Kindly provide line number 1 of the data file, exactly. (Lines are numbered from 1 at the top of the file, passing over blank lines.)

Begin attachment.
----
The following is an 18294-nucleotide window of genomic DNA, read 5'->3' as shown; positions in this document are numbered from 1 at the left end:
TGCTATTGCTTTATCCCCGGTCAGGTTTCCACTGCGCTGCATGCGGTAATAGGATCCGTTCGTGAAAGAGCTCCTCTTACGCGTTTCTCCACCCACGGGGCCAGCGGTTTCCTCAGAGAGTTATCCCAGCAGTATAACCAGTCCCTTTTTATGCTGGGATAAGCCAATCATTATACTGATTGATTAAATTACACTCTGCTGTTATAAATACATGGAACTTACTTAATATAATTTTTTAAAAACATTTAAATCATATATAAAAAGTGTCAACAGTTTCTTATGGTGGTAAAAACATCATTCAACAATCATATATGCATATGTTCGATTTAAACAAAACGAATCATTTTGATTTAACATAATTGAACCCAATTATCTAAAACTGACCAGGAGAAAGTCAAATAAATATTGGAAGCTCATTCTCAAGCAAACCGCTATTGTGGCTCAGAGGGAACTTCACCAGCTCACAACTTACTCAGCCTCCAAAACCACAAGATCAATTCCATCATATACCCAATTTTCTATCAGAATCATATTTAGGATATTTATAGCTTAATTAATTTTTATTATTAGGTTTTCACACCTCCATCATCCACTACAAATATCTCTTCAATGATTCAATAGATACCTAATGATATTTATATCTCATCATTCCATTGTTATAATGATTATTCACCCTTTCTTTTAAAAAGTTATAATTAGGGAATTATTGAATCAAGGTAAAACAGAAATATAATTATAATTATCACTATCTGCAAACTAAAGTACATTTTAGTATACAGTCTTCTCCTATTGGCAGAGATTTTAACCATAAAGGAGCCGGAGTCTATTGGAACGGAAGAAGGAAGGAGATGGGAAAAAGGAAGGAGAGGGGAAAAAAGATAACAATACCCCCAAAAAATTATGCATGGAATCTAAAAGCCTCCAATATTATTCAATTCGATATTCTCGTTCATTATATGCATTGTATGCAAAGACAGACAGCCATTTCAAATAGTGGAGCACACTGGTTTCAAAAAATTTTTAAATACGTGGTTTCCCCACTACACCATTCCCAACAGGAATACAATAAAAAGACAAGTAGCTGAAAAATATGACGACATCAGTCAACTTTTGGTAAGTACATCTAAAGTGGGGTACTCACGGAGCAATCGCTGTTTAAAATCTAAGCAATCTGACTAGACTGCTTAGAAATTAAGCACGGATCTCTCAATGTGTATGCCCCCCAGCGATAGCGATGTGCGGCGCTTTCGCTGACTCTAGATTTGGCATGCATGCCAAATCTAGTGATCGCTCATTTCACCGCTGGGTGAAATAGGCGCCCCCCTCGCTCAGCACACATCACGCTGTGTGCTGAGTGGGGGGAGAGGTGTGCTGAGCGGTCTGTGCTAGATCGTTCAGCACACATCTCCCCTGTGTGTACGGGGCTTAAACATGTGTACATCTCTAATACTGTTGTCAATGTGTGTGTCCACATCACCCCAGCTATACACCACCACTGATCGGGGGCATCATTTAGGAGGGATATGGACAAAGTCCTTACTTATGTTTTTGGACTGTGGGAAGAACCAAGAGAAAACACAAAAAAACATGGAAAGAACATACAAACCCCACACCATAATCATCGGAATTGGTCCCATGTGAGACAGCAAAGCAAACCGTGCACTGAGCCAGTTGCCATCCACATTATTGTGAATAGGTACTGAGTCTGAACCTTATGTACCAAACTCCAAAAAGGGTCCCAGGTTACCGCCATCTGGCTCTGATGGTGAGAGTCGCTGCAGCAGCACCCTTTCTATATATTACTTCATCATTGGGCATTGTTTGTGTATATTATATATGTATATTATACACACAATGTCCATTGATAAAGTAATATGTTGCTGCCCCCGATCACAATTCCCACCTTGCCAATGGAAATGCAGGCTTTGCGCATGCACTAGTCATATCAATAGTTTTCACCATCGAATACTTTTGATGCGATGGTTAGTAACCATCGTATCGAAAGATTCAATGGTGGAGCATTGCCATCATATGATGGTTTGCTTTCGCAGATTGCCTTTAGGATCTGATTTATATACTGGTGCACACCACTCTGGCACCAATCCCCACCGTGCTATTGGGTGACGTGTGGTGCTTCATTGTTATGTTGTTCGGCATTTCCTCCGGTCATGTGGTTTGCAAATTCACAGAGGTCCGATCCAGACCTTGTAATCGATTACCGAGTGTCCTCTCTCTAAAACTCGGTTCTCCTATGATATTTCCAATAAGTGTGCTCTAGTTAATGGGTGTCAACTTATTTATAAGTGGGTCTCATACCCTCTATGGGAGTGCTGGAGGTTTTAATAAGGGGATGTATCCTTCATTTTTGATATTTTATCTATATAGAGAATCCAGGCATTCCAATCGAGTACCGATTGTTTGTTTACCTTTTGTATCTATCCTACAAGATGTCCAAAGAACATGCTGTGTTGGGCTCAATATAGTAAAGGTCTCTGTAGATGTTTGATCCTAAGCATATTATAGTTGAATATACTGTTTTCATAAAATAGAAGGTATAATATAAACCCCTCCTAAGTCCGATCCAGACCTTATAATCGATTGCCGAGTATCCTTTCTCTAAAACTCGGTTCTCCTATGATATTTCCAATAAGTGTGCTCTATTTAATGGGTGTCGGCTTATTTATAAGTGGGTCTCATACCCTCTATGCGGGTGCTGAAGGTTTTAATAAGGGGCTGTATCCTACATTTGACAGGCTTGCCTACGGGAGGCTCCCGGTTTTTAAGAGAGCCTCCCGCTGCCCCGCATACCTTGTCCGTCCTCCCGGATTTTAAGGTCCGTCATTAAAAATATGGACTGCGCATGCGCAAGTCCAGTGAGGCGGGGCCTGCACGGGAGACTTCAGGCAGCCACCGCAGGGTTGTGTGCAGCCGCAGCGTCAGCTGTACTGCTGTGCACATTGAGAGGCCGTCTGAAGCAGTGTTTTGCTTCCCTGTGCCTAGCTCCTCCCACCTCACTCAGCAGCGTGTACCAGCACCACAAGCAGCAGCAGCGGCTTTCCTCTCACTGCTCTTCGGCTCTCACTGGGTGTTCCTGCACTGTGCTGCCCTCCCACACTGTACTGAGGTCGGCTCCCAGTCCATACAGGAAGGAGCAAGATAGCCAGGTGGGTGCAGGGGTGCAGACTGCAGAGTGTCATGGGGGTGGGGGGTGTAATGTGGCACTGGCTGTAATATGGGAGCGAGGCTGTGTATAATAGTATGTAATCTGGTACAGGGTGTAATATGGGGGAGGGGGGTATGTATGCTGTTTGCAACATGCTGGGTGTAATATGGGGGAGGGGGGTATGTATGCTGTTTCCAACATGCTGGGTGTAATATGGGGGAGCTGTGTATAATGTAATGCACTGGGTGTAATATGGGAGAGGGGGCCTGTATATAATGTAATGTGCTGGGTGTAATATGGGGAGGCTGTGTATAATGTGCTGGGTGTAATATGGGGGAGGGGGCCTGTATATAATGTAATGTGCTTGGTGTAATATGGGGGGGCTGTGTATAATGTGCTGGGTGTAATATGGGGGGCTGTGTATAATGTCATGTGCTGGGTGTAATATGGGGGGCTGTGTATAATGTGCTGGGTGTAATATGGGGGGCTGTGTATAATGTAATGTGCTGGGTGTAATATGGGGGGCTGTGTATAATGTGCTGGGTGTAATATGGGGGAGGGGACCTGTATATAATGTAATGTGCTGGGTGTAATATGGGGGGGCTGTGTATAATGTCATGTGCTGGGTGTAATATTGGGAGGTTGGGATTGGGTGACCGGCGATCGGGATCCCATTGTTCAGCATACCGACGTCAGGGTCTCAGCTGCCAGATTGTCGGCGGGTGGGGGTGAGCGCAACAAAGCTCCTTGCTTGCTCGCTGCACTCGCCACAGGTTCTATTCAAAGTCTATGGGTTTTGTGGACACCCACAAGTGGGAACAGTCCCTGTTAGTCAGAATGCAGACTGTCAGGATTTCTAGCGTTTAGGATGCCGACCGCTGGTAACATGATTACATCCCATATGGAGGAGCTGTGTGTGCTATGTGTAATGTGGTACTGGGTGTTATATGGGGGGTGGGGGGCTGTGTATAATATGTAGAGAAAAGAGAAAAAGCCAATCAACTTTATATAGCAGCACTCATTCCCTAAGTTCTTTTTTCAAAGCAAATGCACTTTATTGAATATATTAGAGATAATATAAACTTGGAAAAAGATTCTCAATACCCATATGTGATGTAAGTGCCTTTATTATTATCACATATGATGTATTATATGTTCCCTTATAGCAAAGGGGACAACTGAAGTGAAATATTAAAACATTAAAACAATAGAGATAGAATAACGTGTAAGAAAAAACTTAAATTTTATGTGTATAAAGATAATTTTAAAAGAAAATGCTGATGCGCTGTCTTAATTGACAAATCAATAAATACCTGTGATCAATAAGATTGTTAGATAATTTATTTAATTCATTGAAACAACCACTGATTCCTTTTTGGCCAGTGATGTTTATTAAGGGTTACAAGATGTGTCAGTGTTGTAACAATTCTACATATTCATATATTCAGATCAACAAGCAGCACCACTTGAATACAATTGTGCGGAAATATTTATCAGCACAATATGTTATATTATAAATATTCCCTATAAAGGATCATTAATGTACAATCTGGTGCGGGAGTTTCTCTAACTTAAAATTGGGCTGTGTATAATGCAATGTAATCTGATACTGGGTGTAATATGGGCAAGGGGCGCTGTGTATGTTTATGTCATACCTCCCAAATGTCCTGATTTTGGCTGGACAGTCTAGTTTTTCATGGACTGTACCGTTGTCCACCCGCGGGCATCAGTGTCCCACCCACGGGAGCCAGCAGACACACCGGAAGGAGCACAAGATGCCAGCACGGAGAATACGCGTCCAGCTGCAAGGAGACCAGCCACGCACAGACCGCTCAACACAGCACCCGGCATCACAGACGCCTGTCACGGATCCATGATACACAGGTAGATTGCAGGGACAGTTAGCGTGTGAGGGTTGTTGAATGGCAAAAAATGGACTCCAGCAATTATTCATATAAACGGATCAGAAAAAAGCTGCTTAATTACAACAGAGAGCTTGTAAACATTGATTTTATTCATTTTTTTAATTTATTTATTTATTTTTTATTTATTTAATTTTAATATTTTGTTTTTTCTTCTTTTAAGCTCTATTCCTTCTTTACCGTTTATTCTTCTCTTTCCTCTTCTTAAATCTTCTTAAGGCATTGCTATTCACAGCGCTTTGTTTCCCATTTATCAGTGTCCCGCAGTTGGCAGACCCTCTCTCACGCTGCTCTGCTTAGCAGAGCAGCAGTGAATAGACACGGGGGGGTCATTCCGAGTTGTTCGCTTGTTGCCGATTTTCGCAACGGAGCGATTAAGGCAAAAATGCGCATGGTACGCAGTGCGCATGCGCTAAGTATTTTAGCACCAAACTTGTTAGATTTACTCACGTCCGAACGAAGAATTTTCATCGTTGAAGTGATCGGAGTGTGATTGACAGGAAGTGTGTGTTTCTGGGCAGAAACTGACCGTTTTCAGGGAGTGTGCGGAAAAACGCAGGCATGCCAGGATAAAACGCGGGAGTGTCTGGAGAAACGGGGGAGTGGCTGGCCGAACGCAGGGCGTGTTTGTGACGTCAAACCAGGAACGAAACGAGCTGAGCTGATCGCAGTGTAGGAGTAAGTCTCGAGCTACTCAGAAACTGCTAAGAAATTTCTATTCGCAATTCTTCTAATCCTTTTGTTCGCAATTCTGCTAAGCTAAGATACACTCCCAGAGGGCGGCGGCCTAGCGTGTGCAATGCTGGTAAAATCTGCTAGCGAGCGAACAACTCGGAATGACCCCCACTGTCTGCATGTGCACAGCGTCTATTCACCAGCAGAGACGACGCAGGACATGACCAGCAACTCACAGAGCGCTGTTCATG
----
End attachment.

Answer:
The following is an 18294-nucleotide window of genomic DNA, read 5'->3' as shown; positions in this document are numbered from 1 at the left end: